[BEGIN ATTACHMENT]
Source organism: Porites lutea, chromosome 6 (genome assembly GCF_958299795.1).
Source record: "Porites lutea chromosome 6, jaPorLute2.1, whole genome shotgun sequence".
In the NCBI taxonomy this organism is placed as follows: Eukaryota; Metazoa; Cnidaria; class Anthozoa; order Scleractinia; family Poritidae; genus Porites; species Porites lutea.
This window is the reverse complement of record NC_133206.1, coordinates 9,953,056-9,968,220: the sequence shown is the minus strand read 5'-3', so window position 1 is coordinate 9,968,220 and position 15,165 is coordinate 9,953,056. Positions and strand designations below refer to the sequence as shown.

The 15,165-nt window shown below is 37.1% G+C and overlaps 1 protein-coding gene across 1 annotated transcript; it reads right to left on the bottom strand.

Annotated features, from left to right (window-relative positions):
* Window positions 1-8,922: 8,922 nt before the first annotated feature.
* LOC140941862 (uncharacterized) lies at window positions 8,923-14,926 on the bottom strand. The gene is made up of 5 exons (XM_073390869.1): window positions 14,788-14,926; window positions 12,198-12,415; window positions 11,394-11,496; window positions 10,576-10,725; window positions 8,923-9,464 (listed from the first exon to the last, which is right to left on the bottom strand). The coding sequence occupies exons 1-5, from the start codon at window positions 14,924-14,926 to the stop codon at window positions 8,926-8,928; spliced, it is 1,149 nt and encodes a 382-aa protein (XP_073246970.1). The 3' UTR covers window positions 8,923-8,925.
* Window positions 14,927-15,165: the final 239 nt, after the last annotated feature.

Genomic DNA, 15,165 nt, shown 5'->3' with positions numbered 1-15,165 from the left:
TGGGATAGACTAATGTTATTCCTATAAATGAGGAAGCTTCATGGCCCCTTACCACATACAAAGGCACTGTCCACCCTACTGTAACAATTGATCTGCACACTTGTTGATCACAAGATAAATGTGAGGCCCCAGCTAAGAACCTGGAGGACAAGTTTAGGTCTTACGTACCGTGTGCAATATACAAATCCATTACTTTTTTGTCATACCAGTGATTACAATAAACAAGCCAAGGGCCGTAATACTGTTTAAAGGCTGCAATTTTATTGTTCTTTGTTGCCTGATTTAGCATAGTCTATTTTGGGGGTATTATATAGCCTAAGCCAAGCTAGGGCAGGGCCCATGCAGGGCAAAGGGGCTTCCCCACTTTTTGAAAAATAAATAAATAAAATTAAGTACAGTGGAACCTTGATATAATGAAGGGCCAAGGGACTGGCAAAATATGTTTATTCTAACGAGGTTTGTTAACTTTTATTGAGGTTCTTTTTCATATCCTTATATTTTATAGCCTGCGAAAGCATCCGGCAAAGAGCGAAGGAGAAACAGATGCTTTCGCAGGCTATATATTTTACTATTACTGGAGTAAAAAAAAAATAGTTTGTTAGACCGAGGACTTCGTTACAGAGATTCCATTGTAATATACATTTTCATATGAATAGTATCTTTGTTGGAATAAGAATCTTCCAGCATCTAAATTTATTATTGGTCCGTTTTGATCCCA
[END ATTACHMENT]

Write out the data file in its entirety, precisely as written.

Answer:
Source organism: Porites lutea, chromosome 6 (genome assembly GCF_958299795.1).
Source record: "Porites lutea chromosome 6, jaPorLute2.1, whole genome shotgun sequence".
In the NCBI taxonomy this organism is placed as follows: Eukaryota; Metazoa; Cnidaria; class Anthozoa; order Scleractinia; family Poritidae; genus Porites; species Porites lutea.
This window is the reverse complement of record NC_133206.1, coordinates 9,953,056-9,968,220: the sequence shown is the minus strand read 5'-3', so window position 1 is coordinate 9,968,220 and position 15,165 is coordinate 9,953,056. Positions and strand designations below refer to the sequence as shown.

The 15,165-nt window shown below is 37.1% G+C and overlaps 1 protein-coding gene across 1 annotated transcript; it reads right to left on the bottom strand.

Annotated features, from left to right (window-relative positions):
* Window positions 1-8,922: 8,922 nt before the first annotated feature.
* LOC140941862 (uncharacterized) lies at window positions 8,923-14,926 on the bottom strand. The gene is made up of 5 exons (XM_073390869.1): window positions 14,788-14,926; window positions 12,198-12,415; window positions 11,394-11,496; window positions 10,576-10,725; window positions 8,923-9,464 (listed from the first exon to the last, which is right to left on the bottom strand). The coding sequence occupies exons 1-5, from the start codon at window positions 14,924-14,926 to the stop codon at window positions 8,926-8,928; spliced, it is 1,149 nt and encodes a 382-aa protein (XP_073246970.1). The 3' UTR covers window positions 8,923-8,925.
* Window positions 14,927-15,165: the final 239 nt, after the last annotated feature.

Genomic DNA, 15,165 nt, shown 5'->3' with positions numbered 1-15,165 from the left:
TGGGATAGACTAATGTTATTCCTATAAATGAGGAAGCTTCATGGCCCCTTACCACATACAAAGGCACTGTCCACCCTACTGTAACAATTGATCTGCACACTTGTTGATCACAAGATAAATGTGAGGCCCCAGCTAAGAACCTGGAGGACAAGTTTAGGTCTTACGTACCGTGTGCAATATACAAATCCATTACTTTTTTGTCATACCAGTGATTACAATAAACAAGCCAAGGGCCGTAATACTGTTTAAAGGCTGCAATTTTATTGTTCTTTGTTGCCTGATTTAGCATAGTCTATTTTGGGGGTATTATATAGCCTAAGCCAAGCTAGGGCAGGGCCCATGCAGGGCAAAGGGGCTTCCCCACTTTTTGAAAAATAAATAAATAAAATTAAGTACAGTGGAACCTTGATATAATGAAGGGCCAAGGGACTGGCAAAATATGTTTATTCTAACGAGGTTTGTTAACTTTTATTGAGGTTCTTTTTCATATCCTTATATTTTATAGCCTGCGAAAGCATCCGGCAAAGAGCGAAGGAGAAACAGATGCTTTCGCAGGCTATATATTTTACTATTACTGGAGTAAAAAAAAAATAGTTTGTTAGACCGAGGACTTCGTTACAGAGATTCCATTGTAATATACATTTTCATATGAATAGTATCTTTGTTGGAATAAGAATCTTCCAGCATCTAAATTTATTATTGGTCCGTTTTGATCCCA